The 2020 Indiana FFA Convention is scheduled for June 16-18. Rob Hays, executive director of the Indiana FFA, says it will still be held on those dates. It just won’t be held at Purdue University, and it won’t be 100% live.
“It won’t be the same experience, but it will still be a meaningful experience for students, advisors and friends,” Hays promises. “Since it is going to be different, we’re changing several things up. It will be unique, but we’re confident it will still showcase our members and the current state officers.”
Pulling off six virtual general sessions in three days; plus a delegate session, electing state, section and district officers; and holding a heavily pared-down slate of contests will be a challenge. Hays insists everyone involved is dedicated to making the event work.
Normally, a full slate of contests is held on Monday and Tuesday before the opening gavel drops. The only leadership development contests this year are prepared public speaking; impromptu speaking; employment skills, formerly known as job interview; creed speaking and the leadership ambassador contest. All will be held virtually.
“We concentrated on holding contests that involve seniors or where there is a national contest later,” Hays says.
The entire FFA state staff and current state officers deserve an “E” for effort, regardless of what happens. Other states — Illinois, for example — have elected to hold a virtual convention spread over several weeks because they don’t have the manpower to pull it off all at once.
“Other states are in the same place as we are, and we’re trying to give advice to each other,” Hays says. “We’re going to make this happen.”
You will be able to view convention results if you have a computer. You can watch all sessions on livestream via the web. Check out inffa.org for details. Some of the details are literally still coming together as you read this article.
“We’re filming part of what we will include, but our goal is for the state officers to do some of the things live,” Hays explains. “Sessions will be different than before, but they will still recognize our members and officers.”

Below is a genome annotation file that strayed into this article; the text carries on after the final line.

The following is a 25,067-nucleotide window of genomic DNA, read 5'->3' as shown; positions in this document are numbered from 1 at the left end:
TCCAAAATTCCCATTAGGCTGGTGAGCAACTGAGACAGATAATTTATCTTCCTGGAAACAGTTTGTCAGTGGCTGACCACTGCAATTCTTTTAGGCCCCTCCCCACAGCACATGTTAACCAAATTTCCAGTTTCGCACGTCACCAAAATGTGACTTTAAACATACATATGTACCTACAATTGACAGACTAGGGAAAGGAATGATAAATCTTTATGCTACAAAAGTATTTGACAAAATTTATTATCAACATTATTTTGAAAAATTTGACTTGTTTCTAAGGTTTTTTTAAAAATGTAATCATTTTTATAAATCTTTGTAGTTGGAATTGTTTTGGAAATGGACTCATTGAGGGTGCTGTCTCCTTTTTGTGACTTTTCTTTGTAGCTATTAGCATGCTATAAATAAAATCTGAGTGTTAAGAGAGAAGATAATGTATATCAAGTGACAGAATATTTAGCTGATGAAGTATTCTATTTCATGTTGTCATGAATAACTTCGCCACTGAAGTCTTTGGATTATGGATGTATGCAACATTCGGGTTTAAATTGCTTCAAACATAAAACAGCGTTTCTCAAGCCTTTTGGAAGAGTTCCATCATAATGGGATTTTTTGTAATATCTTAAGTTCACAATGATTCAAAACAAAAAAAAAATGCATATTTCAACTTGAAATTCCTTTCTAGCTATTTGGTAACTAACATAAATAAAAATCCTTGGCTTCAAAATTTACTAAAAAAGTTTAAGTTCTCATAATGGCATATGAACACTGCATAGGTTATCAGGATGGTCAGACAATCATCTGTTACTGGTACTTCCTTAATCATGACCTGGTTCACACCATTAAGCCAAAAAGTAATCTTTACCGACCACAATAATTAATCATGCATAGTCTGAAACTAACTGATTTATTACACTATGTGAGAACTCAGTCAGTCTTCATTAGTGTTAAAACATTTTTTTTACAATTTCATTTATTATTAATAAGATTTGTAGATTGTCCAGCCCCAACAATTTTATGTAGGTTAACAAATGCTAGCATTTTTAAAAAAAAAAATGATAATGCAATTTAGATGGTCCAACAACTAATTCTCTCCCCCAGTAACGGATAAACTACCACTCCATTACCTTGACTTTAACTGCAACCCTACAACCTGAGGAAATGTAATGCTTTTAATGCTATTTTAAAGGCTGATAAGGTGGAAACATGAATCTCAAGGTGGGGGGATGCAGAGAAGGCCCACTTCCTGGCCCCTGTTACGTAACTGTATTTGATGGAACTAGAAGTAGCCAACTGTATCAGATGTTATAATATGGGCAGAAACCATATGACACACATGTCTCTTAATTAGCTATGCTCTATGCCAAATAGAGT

All delegate sessions will be rolled into one, held virtually, with state officers being elected in the session. The delegate session is slated for Tuesday, June 16, before the convention actually begins. State officer candidates will still go through the interview and slating process. Whether this process is virtual or in person was still up for grabs at press time.
Chapters will register for the convention and receive what Hays calls a “convention in a box.” They can choose one of three levels, each with a set cost. Members can receive buttons, physical programs and more, just as if they had attended in person. Special activities are also planned for members on June 15, before the convention starts.
What’s unclear is how various chapters will take part. Some may be able to gather and view the convention together, most likely at a non-school site. With superintendents interpreting pandemic executive order regulations differently, some may have to watch from individual homes.
Here’s a big “attaboy” to the FFA state staff and state officers for persevering against long odds to make this happen. There’s no way to replace the excitement, learning and camaraderie that happen when 3,000 members gather live together for three days. At the same time, there may be no better opportunity for FFA leaders to show their creativity than through a virtual format.
It would have been easy to throw in the towel. But FFA members aren’t quitters. Best of luck, and everyone tune in!
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